This article was first published in Livemint on May 11, 2017.
Her name is Hemalatha Annamalai. I don’t know her age but she has two daughters, aged 19 and 16. Hemalatha, a computer science engineer, worked in Singapore for 18 years before moving back and settling down in Coimbatore. In the world of manufacturing, traditionally a man’s bastion, she runs Ampere Vehicles Pvt. Ltd, a company that manufactures electric cycles, scooters, tricycles and waste carriers. She has a support staff of 120 people, 40% of whom are women.
Hemalatha has a mission—she wants to enable mobility in the country because she believes that it empowers people to earn their own livelihood, make their own decisions, and serve others with a purpose.
I first met Hemalatha in Bengaluru a few months back when both us were invited to speak to 450 aspiring and practising entrepreneurs who were part of the popular Jagriti Yatra. For those who may not know, Jagriti Yatra is a journey by train of 450 to 500 youth who are driven by a passion for innovation and entrepreneurship.
They travel together for 12 days across different parts of the country and each day, they discuss a new case of a successful and inspiring enterprise or entrepreneur.
Hemalatha and I were impressed by each other’s passions and missions, and so we decided to connect. She invited me to Coimbatore, and I paid a visit to her manufacturing unit last month.
Ampere produces vehicles including bicycles and waste carriers-cum-rickshaws that are fitted with batteries which allow them to run at faster speeds with less manual energy.
“We will not stop until every scooter on the Indian roads is electric and we’ve created 500,000 jobs,” I remember her telling me.
Ampere’s vehicles aren’t a mere means for transport; they give meaning to lives of their owners. The company claims to have sold more than 20,000 electric vehicles so far, and to have “saved more than 9 million litres of petrol and prevented almost 14 million kilogrammes of CO2 emissions”.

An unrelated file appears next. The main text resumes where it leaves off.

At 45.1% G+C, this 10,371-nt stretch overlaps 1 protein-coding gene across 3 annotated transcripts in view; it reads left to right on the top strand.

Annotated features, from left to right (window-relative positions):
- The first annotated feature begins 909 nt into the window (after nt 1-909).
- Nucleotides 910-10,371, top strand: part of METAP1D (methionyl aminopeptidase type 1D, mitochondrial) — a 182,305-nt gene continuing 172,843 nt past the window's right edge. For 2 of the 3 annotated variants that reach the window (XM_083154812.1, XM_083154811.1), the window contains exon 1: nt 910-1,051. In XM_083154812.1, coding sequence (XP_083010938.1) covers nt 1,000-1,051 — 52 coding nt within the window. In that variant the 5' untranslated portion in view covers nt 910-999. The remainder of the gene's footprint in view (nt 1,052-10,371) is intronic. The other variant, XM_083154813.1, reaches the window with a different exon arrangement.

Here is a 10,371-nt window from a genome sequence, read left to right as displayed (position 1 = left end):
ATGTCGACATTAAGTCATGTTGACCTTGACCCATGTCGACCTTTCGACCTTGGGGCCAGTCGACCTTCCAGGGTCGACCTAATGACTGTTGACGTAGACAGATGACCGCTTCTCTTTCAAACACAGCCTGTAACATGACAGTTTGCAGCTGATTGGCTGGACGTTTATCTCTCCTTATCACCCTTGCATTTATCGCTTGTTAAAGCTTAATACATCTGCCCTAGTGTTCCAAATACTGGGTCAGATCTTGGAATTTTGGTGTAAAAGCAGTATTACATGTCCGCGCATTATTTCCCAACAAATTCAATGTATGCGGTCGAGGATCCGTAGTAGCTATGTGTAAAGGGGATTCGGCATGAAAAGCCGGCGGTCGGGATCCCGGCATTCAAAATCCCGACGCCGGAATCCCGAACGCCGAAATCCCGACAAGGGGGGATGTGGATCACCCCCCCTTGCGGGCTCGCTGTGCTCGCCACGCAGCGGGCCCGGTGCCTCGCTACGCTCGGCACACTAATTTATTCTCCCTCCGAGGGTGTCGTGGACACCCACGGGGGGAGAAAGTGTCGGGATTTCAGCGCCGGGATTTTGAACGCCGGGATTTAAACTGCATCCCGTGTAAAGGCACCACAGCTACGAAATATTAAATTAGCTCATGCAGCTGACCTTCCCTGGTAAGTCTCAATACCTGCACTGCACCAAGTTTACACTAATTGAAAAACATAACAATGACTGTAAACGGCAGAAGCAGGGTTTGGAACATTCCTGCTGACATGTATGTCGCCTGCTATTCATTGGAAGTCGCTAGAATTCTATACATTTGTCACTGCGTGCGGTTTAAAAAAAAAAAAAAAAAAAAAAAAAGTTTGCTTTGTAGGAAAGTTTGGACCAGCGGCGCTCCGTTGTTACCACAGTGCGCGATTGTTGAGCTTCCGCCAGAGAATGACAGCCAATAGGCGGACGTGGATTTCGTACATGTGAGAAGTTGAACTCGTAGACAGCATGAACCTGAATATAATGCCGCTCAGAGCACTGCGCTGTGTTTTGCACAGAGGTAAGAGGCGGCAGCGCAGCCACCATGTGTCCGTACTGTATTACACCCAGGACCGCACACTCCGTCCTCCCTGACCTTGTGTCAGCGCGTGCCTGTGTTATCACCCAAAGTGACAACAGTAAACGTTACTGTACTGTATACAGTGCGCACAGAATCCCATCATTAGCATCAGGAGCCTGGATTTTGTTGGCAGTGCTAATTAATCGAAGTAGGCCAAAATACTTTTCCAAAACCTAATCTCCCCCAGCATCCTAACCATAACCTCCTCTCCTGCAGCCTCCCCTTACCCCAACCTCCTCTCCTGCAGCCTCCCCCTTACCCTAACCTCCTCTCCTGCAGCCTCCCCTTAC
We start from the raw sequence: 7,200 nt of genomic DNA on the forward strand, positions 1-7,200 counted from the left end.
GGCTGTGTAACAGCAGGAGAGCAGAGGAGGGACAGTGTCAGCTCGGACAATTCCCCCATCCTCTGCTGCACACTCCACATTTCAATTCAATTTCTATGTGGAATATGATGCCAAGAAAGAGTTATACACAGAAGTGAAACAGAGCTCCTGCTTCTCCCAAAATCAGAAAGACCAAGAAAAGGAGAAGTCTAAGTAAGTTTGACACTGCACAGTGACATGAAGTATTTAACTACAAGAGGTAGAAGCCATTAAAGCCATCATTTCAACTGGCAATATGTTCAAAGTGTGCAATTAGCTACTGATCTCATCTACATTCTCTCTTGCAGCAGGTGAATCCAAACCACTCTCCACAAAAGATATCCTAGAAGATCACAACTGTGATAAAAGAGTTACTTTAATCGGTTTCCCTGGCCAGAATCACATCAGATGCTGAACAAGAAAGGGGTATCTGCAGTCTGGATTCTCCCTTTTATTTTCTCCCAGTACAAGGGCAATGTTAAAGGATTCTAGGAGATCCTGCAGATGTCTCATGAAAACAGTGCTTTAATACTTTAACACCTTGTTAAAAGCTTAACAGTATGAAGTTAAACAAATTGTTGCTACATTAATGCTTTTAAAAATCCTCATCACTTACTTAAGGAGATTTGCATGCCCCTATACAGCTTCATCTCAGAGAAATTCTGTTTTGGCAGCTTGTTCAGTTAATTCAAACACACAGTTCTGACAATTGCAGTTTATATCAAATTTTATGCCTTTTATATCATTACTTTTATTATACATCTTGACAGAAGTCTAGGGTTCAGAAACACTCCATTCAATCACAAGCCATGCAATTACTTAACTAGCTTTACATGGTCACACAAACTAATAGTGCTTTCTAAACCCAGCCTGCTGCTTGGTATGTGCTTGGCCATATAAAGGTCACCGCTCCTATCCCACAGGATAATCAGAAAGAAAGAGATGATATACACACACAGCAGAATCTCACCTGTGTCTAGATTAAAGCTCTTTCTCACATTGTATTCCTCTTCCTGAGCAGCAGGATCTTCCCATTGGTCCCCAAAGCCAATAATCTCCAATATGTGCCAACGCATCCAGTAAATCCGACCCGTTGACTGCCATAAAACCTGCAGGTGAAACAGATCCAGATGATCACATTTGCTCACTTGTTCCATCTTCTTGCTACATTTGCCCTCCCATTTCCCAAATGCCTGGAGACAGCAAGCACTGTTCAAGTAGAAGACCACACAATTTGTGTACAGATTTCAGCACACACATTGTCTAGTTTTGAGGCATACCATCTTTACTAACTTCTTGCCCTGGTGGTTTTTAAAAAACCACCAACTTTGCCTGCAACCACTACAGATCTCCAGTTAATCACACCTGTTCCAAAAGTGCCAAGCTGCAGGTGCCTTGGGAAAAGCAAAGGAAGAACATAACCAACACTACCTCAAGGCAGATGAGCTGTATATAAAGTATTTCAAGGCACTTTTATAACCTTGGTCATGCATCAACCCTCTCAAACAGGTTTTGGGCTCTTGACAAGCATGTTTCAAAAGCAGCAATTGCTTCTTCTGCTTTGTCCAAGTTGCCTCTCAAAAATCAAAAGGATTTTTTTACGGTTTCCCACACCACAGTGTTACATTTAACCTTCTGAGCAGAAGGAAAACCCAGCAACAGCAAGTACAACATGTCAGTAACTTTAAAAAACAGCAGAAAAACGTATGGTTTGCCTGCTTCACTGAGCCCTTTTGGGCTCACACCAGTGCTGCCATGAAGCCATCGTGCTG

Ampere is an eight-year-old company that is not yet profitable but that hasn’t dampened Hemalatha’s enthusiasm (which is infectious) or her energy (which is enviable). She talks animatedly and rapidly.
Her speed of delivery sounds as though someone has hit ‘fast forward’ on an advertisement for a financial service with an asterisk at the end — the kind you hear often on the radio. When one is talking to Hemalatha, it’s almost impossible to not feel inspired by her vision and enthusiasm.
Hemalatha sells ideas, innovations, dreams and a ready-made business and enterprise opportunity that she says can be opened through the mobility one gains from possessing an electric bicycle, scooter or tricycle. It is almost impossible to not buy her ideas and products if you have spent 10 minutes with her.
Take for example, the e-rickshaws that have been designed as waste carrying three-wheelers. Earlier, waste used to be carried on traditional hand-pulled rickshaws that could carry only up to 80-100kg of load that had to be pulled by two to three people. Ampere’s waste carriers can carry up to 300kg, and only require one human resource.